It's the biggest sell-off since mid-July.
The decline was similar to what was observed on bitcoin, with average global prices declining from a high of $5,013.91 to a low of $4,619.97, a more than $250 decline.
Overall, it was the largest sell-off in the cryptocurrency markets since July 15, when the total value of the asset class plunged roughly 12 percent from $72 billion to $63 billion. However, that decline was part of a multi-day sell-off that saw prices drop more than 25 percent on what was then concern over bitcoin's technical roadmap.
At press time, market observers seemed split on how to read the market movement.
In remarks to CoinDesk, some stated it might be too early to say the market has peaked given the recent upswell in institutional interest and the finite nature of new cryptocurrency creation.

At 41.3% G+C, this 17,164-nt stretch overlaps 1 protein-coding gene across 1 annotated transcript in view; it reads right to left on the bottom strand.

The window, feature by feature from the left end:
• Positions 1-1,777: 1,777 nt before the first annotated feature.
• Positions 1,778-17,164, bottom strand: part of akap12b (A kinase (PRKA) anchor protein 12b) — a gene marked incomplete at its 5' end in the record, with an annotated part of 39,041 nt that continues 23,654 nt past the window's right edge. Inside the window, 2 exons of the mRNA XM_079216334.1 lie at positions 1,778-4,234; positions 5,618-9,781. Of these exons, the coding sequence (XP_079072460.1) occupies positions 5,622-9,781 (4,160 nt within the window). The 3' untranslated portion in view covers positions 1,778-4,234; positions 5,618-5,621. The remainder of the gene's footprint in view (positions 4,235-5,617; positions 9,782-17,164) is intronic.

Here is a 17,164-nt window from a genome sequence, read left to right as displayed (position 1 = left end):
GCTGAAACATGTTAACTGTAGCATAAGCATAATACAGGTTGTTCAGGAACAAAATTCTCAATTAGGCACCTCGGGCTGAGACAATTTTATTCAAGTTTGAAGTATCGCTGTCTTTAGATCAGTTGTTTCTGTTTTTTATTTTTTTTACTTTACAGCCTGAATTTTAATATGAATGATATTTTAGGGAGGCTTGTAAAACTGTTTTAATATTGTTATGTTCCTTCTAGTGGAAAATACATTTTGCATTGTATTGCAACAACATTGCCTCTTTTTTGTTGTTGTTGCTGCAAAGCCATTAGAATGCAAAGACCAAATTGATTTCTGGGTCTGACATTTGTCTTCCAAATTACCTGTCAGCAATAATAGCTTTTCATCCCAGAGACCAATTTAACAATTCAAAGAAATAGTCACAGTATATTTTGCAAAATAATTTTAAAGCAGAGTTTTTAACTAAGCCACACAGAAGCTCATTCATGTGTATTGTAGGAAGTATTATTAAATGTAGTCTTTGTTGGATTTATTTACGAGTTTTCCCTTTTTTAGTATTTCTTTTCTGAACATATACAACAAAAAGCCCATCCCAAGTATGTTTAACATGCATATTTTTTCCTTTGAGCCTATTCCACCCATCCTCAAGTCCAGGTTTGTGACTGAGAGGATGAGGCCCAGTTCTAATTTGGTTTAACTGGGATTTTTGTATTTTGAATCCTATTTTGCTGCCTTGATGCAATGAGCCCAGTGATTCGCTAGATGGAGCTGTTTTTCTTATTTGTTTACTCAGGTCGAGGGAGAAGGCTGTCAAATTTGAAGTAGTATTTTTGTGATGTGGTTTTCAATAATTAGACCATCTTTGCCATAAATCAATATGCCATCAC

On the latter point, some went so far to speculate the decline could be a "bear trap," one that quickly opens the door for larger gains.
"Since bitcoin is getting a lot of media attention lately a lot of people are looking for a moment to enter the market," Bram Ceelen, founder of cryptocurrency brokerage AnyCoin, told CoinDesk.
Others pointed to declines in July and May as evidence the market has still retracted, even during its 2017 rally, and that further declines were possible.
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